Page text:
But when it comes to Trump, cartoons haven’t exactly caught on as part of the conversation.  Everyone from the New York Times to Sesame Street has been sending up Trump for years, but I’d say that recent events have proven how ineffective that’s been at even making people think twice about whether he’s a man who should be allowed power and influence.

Instead it’s been words that have been the most shared on my social media feeds.  With a man like him, it’s both far more suitable, and damaging, to throw his own words back at him.


(I could, of course, just be part of the problem. I do hope so.)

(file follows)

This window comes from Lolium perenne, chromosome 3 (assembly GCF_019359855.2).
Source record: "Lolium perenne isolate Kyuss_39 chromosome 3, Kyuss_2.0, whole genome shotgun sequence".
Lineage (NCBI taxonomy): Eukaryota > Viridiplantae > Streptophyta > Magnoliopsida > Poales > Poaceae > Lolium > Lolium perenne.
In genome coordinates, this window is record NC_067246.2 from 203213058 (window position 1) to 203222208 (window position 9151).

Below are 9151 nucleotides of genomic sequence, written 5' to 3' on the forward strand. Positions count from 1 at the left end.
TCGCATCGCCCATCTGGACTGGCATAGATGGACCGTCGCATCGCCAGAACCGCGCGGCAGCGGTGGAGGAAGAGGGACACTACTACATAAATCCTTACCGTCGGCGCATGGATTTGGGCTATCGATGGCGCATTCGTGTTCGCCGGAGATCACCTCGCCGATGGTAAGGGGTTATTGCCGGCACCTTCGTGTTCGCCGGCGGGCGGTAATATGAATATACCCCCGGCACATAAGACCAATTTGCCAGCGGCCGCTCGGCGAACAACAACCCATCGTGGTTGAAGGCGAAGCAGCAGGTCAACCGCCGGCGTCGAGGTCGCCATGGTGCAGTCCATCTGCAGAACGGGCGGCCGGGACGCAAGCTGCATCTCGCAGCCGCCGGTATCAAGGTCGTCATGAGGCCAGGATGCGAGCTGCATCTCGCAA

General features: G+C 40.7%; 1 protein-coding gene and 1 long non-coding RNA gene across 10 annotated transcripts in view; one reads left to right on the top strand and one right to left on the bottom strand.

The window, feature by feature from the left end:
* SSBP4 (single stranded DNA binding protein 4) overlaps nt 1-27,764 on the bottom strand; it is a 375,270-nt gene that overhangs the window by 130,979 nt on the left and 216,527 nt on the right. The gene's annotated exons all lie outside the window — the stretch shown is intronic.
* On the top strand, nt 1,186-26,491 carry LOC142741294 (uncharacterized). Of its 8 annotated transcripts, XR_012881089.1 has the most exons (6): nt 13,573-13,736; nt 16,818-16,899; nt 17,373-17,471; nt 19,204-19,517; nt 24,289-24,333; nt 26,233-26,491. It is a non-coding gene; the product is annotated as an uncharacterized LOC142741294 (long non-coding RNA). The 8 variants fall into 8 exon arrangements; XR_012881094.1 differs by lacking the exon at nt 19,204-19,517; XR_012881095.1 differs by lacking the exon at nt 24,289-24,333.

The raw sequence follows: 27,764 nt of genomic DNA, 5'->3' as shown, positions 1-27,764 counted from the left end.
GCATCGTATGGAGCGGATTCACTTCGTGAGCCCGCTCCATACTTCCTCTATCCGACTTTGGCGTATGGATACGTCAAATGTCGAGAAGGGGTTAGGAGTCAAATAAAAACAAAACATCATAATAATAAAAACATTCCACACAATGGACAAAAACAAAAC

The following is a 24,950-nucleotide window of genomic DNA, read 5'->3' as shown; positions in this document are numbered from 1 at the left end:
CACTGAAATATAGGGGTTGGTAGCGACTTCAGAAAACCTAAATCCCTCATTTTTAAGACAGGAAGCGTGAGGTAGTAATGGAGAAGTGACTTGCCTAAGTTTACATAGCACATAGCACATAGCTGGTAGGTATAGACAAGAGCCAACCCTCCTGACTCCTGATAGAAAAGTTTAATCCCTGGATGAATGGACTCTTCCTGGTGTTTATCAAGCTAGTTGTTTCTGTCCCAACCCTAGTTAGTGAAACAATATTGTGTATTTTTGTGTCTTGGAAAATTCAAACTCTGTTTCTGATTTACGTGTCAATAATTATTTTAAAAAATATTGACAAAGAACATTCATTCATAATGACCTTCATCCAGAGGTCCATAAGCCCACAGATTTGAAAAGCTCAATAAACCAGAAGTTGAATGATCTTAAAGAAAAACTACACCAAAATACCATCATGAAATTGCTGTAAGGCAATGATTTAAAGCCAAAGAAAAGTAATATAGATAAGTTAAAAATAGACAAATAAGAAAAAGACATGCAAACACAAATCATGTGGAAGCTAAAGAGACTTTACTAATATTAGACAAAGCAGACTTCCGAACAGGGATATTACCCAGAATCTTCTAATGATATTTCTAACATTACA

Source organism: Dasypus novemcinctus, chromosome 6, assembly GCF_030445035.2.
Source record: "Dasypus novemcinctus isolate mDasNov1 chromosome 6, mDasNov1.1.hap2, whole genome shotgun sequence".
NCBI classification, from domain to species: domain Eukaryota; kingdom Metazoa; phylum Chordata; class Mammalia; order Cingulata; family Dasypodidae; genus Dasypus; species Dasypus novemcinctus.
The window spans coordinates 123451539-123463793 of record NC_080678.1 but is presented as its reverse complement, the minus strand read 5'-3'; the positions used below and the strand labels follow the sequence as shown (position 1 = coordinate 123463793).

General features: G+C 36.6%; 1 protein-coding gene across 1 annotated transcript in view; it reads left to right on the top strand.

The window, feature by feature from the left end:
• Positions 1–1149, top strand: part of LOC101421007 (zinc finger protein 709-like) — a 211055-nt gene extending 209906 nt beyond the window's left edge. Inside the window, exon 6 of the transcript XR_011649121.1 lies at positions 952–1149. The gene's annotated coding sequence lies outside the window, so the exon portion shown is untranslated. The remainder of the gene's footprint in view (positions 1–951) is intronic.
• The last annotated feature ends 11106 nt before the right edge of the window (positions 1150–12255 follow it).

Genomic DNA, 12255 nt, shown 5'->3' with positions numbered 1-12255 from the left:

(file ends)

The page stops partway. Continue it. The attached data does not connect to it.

As society seems to become increasingly polarised, just mocking our leaders doesn’t really move the debate on.  Theresa May’s supporters have proved themselves to be a pretty unquestioning lot (policy, anyone)?, so sending her up will only unite them against us.

In the twisted new politics, maybe words – and truth – can take their rightful place as the strongest weapon.  Doubtless art will also have a part to play – Banksy’s already on the case – but it’s a part which is largely untested in the social media age.  The need for a easy-to-share summary of the issues could lead to something really exciting.  Have some faith in the younger generation to say what needs to be said.